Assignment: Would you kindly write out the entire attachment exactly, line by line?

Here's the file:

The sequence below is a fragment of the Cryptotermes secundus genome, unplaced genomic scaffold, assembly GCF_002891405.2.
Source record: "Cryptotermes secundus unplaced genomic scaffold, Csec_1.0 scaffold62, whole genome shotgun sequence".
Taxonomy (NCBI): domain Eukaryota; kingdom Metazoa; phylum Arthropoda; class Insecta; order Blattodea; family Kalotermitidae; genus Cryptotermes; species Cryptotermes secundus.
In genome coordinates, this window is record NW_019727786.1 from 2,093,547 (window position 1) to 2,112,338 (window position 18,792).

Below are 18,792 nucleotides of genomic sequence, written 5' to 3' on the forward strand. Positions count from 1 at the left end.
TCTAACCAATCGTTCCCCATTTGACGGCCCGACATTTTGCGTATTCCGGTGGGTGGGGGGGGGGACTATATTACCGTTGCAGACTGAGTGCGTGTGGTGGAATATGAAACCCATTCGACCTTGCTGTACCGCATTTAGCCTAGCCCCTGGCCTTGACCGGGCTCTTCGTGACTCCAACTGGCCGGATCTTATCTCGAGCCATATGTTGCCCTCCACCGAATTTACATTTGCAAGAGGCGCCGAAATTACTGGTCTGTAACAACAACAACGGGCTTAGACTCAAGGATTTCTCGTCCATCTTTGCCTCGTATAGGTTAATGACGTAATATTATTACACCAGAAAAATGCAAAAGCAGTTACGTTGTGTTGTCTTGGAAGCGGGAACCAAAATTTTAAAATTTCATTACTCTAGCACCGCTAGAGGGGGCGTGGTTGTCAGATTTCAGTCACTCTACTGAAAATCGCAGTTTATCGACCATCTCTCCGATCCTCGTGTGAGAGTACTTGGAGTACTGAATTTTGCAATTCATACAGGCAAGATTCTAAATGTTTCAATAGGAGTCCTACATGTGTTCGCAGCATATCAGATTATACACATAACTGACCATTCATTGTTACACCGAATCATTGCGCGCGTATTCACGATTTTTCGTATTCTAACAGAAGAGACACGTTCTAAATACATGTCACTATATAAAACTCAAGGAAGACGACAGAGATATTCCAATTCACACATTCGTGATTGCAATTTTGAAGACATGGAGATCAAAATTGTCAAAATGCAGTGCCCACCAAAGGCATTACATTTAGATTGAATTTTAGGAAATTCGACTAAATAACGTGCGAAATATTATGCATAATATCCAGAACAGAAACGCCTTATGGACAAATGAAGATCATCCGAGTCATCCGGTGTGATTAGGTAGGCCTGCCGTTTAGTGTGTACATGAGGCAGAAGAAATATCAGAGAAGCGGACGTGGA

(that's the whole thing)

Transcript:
The sequence below is a fragment of the Cryptotermes secundus genome, unplaced genomic scaffold, assembly GCF_002891405.2.
Source record: "Cryptotermes secundus unplaced genomic scaffold, Csec_1.0 scaffold62, whole genome shotgun sequence".
Taxonomy (NCBI): domain Eukaryota; kingdom Metazoa; phylum Arthropoda; class Insecta; order Blattodea; family Kalotermitidae; genus Cryptotermes; species Cryptotermes secundus.
In genome coordinates, this window is record NW_019727786.1 from 2,093,547 (window position 1) to 2,112,338 (window position 18,792).

Below are 18,792 nucleotides of genomic sequence, written 5' to 3' on the forward strand. Positions count from 1 at the left end.
TCTAACCAATCGTTCCCCATTTGACGGCCCGACATTTTGCGTATTCCGGTGGGTGGGGGGGGGGACTATATTACCGTTGCAGACTGAGTGCGTGTGGTGGAATATGAAACCCATTCGACCTTGCTGTACCGCATTTAGCCTAGCCCCTGGCCTTGACCGGGCTCTTCGTGACTCCAACTGGCCGGATCTTATCTCGAGCCATATGTTGCCCTCCACCGAATTTACATTTGCAAGAGGCGCCGAAATTACTGGTCTGTAACAACAACAACGGGCTTAGACTCAAGGATTTCTCGTCCATCTTTGCCTCGTATAGGTTAATGACGTAATATTATTACACCAGAAAAATGCAAAAGCAGTTACGTTGTGTTGTCTTGGAAGCGGGAACCAAAATTTTAAAATTTCATTACTCTAGCACCGCTAGAGGGGGCGTGGTTGTCAGATTTCAGTCACTCTACTGAAAATCGCAGTTTATCGACCATCTCTCCGATCCTCGTGTGAGAGTACTTGGAGTACTGAATTTTGCAATTCATACAGGCAAGATTCTAAATGTTTCAATAGGAGTCCTACATGTGTTCGCAGCATATCAGATTATACACATAACTGACCATTCATTGTTACACCGAATCATTGCGCGCGTATTCACGATTTTTCGTATTCTAACAGAAGAGACACGTTCTAAATACATGTCACTATATAAAACTCAAGGAAGACGACAGAGATATTCCAATTCACACATTCGTGATTGCAATTTTGAAGACATGGAGATCAAAATTGTCAAAATGCAGTGCCCACCAAAGGCATTACATTTAGATTGAATTTTAGGAAATTCGACTAAATAACGTGCGAAATATTATGCATAATATCCAGAACAGAAACGCCTTATGGACAAATGAAGATCATCCGAGTCATCCGGTGTGATTAGGTAGGCCTGCCGTTTAGTGTGTACATGAGGCAGAAGAAATATCAGAGAAGCGGACGTGGA